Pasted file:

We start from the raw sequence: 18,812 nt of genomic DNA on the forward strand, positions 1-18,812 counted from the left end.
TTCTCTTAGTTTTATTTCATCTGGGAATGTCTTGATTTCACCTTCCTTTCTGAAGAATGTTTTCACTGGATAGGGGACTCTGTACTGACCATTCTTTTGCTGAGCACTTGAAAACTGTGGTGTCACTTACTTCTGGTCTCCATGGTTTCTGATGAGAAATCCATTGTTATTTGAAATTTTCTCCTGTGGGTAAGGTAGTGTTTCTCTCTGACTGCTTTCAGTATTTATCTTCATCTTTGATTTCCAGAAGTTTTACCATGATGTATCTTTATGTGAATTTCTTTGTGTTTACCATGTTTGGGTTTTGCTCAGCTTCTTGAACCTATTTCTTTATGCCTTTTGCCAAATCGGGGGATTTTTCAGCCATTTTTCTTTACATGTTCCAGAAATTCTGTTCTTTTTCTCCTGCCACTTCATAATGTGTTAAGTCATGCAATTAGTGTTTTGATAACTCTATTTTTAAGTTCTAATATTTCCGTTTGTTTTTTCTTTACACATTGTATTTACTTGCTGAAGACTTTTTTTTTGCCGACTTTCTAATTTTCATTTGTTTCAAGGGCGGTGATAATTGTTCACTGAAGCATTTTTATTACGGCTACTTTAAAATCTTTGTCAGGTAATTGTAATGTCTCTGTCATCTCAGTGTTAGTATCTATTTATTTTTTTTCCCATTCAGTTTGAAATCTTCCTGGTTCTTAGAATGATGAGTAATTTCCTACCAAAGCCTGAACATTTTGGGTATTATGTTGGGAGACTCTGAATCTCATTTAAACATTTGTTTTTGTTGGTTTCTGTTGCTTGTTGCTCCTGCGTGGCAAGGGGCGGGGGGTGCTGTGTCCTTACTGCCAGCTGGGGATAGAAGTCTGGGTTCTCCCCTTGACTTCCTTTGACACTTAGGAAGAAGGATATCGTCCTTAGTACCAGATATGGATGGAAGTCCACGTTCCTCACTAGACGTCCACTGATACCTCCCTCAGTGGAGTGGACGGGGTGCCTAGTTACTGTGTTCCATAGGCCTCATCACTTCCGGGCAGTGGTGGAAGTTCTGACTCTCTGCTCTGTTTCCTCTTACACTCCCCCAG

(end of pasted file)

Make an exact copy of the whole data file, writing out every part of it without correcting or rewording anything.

We start from the raw sequence: 18,812 nt of genomic DNA on the forward strand, positions 1-18,812 counted from the left end.
TTCTCTTAGTTTTATTTCATCTGGGAATGTCTTGATTTCACCTTCCTTTCTGAAGAATGTTTTCACTGGATAGGGGACTCTGTACTGACCATTCTTTTGCTGAGCACTTGAAAACTGTGGTGTCACTTACTTCTGGTCTCCATGGTTTCTGATGAGAAATCCATTGTTATTTGAAATTTTCTCCTGTGGGTAAGGTAGTGTTTCTCTCTGACTGCTTTCAGTATTTATCTTCATCTTTGATTTCCAGAAGTTTTACCATGATGTATCTTTATGTGAATTTCTTTGTGTTTACCATGTTTGGGTTTTGCTCAGCTTCTTGAACCTATTTCTTTATGCCTTTTGCCAAATCGGGGGATTTTTCAGCCATTTTTCTTTACATGTTCCAGAAATTCTGTTCTTTTTCTCCTGCCACTTCATAATGTGTTAAGTCATGCAATTAGTGTTTTGATAACTCTATTTTTAAGTTCTAATATTTCCGTTTGTTTTTTCTTTACACATTGTATTTACTTGCTGAAGACTTTTTTTTTGCCGACTTTCTAATTTTCATTTGTTTCAAGGGCGGTGATAATTGTTCACTGAAGCATTTTTATTACGGCTACTTTAAAATCTTTGTCAGGTAATTGTAATGTCTCTGTCATCTCAGTGTTAGTATCTATTTATTTTTTTTCCCATTCAGTTTGAAATCTTCCTGGTTCTTAGAATGATGAGTAATTTCCTACCAAAGCCTGAACATTTTGGGTATTATGTTGGGAGACTCTGAATCTCATTTAAACATTTGTTTTTGTTGGTTTCTGTTGCTTGTTGCTCCTGCGTGGCAAGGGGCGGGGGGTGCTGTGTCCTTACTGCCAGCTGGGGATAGAAGTCTGGGTTCTCCCCTTGACTTCCTTTGACACTTAGGAAGAAGGATATCGTCCTTAGTACCAGATATGGATGGAAGTCCACGTTCCTCACTAGACGTCCACTGATACCTCCCTCAGTGGAGTGGACGGGGTGCCTAGTTACTGTGTTCCATAGGCCTCATCACTTCCGGGCAGTGGTGGAAGTTCTGACTCTCTGCTCTGTTTCCTCTTACACTCCCCCAG